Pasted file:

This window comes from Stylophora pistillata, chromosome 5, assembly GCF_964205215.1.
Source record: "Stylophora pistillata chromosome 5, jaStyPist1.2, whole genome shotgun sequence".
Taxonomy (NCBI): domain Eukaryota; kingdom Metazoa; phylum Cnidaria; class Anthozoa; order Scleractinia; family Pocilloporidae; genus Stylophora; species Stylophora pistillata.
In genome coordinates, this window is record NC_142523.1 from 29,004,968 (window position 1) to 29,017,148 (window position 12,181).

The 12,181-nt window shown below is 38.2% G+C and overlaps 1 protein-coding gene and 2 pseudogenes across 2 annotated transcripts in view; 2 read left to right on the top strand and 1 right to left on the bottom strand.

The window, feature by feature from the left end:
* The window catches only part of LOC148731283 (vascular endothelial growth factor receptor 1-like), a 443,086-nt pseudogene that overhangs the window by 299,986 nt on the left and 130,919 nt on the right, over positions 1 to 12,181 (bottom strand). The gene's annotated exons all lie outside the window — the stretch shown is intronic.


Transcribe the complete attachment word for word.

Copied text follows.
This window comes from Stylophora pistillata, chromosome 5, assembly GCF_964205215.1.
Source record: "Stylophora pistillata chromosome 5, jaStyPist1.2, whole genome shotgun sequence".
Taxonomy (NCBI): domain Eukaryota; kingdom Metazoa; phylum Cnidaria; class Anthozoa; order Scleractinia; family Pocilloporidae; genus Stylophora; species Stylophora pistillata.
In genome coordinates, this window is record NC_142523.1 from 29,004,968 (window position 1) to 29,017,148 (window position 12,181).

The 12,181-nt window shown below is 38.2% G+C and overlaps 1 protein-coding gene and 2 pseudogenes across 2 annotated transcripts in view; 2 read left to right on the top strand and 1 right to left on the bottom strand.

The window, feature by feature from the left end:
* The window catches only part of LOC148731283 (vascular endothelial growth factor receptor 1-like), a 443,086-nt pseudogene that overhangs the window by 299,986 nt on the left and 130,919 nt on the right, over positions 1 to 12,181 (bottom strand). The gene's annotated exons all lie outside the window — the stretch shown is intronic.